LAS VEGAS, May 5 (Reuters) - Nevada has given Daimler AG , the world’s biggest truck maker, the go-ahead to test its self-driving heavy freight truck for the first time on the open road in ordinary traffic, the two sides announced on Tuesday.
“Today is history,” Nevada Governor Brian Sandoval, a Republican, said before posing with Daimler board member Wolfgang Bernhard with a red license plate for the self-driving truck at an event at the Las Vegas Motor Speedway.
Daimler has previously shown off its prototype autonomous truck in Europe on a closed section of German autobahn. The truck maker says self-driving, or autonomous, trucks will help freight companies save money on fuel and increase safety on the roads.
Bernhard said in order to get the nod from Nevada the truck, which will be under its Freightliner brand, underwent 10,000 miles of testing. The vehicle will now undergo testing under real road conditions, he said.
“We think we are making an important first step in the right direction,” Bernhard said. “You need to have dreams.”
Daimler, which with its Mercedes brand has been at the forefront of German efforts to counter Google’s advances in driverless cars, says it sees at least as much potential for automation in freight transportation.
Daimler is also not alone in pushing automation technology for heavy-duty trucks. Sweden’s Scania, a unit of Volkswagen , is among peers working on “platooning” technology that allows several trucks to travel in tight convoy with a sole human driver in the lead vehicle.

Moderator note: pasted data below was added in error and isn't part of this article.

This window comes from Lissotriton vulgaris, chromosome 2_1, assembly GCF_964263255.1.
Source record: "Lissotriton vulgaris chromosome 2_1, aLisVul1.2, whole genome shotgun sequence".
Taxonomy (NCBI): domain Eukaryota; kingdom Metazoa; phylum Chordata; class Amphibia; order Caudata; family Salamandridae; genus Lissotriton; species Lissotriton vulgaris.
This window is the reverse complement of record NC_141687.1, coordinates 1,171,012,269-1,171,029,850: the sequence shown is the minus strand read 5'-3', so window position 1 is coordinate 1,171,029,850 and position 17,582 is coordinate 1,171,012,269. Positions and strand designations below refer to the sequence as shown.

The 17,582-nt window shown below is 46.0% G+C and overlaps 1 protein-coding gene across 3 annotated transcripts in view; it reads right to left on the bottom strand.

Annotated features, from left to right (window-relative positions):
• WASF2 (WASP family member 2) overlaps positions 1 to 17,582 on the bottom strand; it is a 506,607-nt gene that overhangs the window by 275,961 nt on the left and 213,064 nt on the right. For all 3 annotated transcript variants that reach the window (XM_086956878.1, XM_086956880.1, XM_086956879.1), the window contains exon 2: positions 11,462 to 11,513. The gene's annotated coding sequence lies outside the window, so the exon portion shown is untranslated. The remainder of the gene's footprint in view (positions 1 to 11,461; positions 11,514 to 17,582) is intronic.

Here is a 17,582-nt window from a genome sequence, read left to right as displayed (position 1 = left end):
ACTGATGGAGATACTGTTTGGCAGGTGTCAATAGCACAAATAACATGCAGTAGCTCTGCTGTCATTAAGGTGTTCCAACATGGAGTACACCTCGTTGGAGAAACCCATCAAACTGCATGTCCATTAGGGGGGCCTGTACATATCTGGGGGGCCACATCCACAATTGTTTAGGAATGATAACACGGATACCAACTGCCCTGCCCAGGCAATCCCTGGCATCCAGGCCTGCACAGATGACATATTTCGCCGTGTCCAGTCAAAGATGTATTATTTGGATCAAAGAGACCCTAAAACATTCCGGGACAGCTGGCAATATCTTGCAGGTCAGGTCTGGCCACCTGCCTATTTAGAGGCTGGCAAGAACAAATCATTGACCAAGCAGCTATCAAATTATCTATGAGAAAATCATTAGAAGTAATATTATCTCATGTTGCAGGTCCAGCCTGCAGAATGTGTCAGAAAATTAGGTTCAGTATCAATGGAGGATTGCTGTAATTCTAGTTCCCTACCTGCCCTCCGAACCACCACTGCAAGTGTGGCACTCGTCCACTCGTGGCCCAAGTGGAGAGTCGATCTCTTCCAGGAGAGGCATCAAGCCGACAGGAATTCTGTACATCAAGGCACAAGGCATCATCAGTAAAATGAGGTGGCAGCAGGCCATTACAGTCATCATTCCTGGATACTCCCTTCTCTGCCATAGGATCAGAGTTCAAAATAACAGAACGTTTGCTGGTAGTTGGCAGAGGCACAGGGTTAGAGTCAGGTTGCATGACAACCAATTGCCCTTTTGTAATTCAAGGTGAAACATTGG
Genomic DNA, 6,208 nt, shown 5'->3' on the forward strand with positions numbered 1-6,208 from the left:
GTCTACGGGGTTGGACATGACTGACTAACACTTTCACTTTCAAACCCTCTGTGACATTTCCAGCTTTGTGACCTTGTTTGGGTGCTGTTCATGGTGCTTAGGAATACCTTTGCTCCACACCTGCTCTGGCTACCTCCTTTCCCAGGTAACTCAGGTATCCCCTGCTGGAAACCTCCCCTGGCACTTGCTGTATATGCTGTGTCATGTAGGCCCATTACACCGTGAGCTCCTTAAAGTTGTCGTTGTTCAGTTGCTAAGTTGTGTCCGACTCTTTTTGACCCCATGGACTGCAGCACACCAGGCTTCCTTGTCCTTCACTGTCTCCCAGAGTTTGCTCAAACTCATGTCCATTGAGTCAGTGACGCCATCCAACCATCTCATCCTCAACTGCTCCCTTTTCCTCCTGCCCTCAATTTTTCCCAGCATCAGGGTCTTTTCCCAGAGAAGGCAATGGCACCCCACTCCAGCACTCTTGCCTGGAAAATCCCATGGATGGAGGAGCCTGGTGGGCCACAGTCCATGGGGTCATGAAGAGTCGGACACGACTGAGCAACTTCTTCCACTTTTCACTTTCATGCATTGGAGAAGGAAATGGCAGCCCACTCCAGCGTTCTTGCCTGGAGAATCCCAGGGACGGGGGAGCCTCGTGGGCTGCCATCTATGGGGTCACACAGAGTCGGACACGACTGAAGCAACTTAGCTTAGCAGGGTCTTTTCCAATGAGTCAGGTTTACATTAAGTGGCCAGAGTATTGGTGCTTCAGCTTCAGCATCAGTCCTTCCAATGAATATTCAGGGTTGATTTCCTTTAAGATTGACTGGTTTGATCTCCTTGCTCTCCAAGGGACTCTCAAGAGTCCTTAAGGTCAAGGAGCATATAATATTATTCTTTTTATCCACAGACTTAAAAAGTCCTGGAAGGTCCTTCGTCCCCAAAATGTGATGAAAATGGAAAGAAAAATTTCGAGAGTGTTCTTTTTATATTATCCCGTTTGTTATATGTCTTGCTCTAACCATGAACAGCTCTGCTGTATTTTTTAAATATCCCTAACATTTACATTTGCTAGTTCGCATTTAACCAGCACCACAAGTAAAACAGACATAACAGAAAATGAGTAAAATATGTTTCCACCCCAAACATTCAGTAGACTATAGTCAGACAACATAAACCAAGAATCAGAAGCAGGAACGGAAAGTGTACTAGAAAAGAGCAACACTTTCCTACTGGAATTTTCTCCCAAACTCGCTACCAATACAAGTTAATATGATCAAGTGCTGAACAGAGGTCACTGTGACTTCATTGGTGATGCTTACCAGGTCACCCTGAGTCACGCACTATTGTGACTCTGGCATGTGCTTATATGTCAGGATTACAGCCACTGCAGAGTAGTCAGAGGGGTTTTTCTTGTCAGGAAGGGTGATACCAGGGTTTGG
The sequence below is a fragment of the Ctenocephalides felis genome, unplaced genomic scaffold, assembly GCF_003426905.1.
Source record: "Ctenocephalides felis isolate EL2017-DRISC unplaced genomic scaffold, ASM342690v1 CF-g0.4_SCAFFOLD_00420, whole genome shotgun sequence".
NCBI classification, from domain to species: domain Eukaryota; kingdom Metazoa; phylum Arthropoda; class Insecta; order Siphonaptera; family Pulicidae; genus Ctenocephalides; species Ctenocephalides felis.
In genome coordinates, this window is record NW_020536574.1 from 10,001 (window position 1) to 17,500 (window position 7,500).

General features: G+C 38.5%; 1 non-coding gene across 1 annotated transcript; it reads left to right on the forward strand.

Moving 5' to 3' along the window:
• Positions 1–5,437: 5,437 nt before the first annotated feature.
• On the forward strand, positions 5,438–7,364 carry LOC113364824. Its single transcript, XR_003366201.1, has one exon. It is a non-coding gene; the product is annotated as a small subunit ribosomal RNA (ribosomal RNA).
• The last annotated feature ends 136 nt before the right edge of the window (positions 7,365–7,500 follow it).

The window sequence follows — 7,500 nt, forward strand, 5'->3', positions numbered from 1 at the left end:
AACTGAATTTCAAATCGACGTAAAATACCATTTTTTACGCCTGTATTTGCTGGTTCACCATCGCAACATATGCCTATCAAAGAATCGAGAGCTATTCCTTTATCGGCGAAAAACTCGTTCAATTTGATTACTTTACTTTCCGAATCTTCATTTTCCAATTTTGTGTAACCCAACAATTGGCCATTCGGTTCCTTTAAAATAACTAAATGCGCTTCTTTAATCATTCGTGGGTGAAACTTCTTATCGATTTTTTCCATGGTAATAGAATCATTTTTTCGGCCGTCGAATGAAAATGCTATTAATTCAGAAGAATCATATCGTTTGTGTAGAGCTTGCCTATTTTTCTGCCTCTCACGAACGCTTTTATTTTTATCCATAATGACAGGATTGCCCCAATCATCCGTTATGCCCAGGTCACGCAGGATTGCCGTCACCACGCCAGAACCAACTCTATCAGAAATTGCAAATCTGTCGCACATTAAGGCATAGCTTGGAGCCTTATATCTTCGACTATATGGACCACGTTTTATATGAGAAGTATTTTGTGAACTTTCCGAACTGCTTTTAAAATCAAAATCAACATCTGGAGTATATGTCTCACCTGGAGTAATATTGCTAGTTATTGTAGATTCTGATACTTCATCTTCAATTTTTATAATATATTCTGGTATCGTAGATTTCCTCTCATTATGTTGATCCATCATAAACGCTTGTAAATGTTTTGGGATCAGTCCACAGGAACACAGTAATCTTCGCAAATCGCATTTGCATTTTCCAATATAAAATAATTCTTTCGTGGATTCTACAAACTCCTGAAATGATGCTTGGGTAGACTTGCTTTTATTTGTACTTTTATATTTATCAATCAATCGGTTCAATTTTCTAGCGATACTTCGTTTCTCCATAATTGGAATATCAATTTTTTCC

In a presentation to journalists, Bernhard said some 90 percent of road accidents are due to human error, which autonomous trucks could greatly reduce especially as global freight volumes are expected to triple by 2050.
Daimler has previously said its truck model still requires human oversight while freeing the driver to perform back-office tasks such as handling bookings and billing, or planning future itineraries. Bernhard on Tuesday compared this to putting a plane on auto pilot.
Autonomous driving proponents, however, face the challenges of meeting safety concerns while convincing lawmakers that accident liability can still be established. They are also expected to fuel conflicts with freight driver unions.
Martin Daum, chief executive of Daimler Trucks North America, acknowledged the hurdles that autonomous trucks face legislative hurdles.
“Before mass production, the liability issue has to be addressed,” Daum said.
Reporting By Nick Carey; Editing by Cynthia Osterman